# What are the irreducible curves on the blow up of $\mathbb{P}^{2}$?

On the blow-up of $2$-dimensional complex projective space, $\mathbb{P}^2$, I know that $$Pic(\mathbb{\tilde{P}^2})=\mathbb{Z}[\tilde{H}]+\mathbb{Z}[E]$$ where $\tilde{H}$ is the blow-up of the hyperplane bundle of $\mathbb{P}^2$, and $E$ is the exceptional divisor on $\tilde{\mathbb{P}}^2$. Note that $[\cdot]$ denotes numerical equivalence class.

I already know that the set $\{[\tilde{H}], [E]\}$ form a basis for $\tilde{\mathbb{P}}^2$. but how do the irreducible curves on the blow-up look like?

They are either strict transforms of irreducible curves from $\mathbb{P}^2$, or they are the exceptional divisor $E$.
• Maybe I am getting some wires crossed: Is it true that $\{[\tilde{H}], [E]\}$ is a basis for $\tilde{\mathbb{P}}^2$? If so, does this mean that any can be written in the form of $\mathbb{Z}[\tilde{H}]+\mathbb{Z}[E]$? Mar 25, 2015 at 2:01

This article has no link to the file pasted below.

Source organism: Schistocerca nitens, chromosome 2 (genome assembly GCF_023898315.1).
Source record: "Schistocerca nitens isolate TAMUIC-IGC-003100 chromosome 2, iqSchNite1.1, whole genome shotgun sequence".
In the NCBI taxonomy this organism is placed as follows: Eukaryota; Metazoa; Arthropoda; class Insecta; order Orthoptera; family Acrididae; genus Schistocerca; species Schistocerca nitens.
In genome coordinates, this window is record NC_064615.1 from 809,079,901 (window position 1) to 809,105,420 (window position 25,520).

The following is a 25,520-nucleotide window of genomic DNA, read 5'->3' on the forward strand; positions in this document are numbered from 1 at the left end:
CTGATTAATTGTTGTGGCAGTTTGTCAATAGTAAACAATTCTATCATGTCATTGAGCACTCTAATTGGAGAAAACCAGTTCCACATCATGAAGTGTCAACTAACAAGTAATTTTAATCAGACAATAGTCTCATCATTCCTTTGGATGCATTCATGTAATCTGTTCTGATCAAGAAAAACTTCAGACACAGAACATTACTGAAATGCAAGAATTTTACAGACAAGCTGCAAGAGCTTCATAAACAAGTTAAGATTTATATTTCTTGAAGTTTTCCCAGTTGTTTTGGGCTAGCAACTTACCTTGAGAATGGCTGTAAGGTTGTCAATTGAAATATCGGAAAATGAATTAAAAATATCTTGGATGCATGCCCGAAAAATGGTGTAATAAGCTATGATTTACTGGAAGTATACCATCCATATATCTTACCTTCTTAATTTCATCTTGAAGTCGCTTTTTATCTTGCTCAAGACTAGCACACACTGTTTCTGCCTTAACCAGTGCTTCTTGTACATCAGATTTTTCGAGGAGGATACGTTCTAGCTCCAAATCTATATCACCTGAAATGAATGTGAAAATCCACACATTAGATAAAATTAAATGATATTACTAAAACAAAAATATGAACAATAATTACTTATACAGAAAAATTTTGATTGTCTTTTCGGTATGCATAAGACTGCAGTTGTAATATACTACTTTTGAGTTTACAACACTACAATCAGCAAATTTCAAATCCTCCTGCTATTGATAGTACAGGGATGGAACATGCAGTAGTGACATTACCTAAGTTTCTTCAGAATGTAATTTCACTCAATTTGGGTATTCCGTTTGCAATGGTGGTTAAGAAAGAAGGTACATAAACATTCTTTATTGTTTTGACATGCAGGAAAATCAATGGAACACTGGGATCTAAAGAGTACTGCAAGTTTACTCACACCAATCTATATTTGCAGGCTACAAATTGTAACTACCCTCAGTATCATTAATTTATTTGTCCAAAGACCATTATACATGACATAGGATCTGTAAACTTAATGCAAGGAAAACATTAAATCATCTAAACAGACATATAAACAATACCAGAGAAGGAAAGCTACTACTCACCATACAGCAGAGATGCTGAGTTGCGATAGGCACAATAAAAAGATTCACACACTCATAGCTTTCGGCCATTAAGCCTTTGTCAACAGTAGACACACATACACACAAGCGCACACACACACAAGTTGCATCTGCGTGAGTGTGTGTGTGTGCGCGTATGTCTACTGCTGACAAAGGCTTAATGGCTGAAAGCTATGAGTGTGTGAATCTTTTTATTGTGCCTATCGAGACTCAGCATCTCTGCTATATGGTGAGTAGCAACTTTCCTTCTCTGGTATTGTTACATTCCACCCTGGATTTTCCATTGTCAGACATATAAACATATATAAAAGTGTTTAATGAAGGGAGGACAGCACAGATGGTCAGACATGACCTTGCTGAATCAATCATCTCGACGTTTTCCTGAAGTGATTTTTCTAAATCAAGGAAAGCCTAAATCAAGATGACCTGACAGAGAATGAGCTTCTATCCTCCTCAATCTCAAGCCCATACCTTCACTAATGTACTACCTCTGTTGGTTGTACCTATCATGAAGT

• This helps a lot. So... if we take an irreducible curve, say $C$, on $\mathbb{P}^2$, and its strict transform, $\tilde{C}$ in $\tilde{\mathbb{P}}^2$...then $\tilde{C}$ can be written in the form of $\mathbb{Z}[\tilde{H}]+\mathbb{Z}[E]?$. What confuses me is that if this is true, then, it appears $\tilde{C}$ won't be irreducible since it can be written in terms of the classes of $\tilde{H}$ and $E$. Mar 25, 2015 at 2:30
• Unless, an irreducible curve $\tilde{C}$ on $\tilde{\mathbb{P}}^2$ is either of the form $\mathbb{Z}[\tilde{H}]+0[E]$ or of the form $0[\tilde{H}]+\mathbb{Z}[E]$....? Mar 25, 2015 at 3:12
• I think you are confusing linear equivalence with irreducible decomposition. An irreducible curve can be linearly equivalent to a combination of $\tilde H$ and $E$. Mar 25, 2015 at 4:41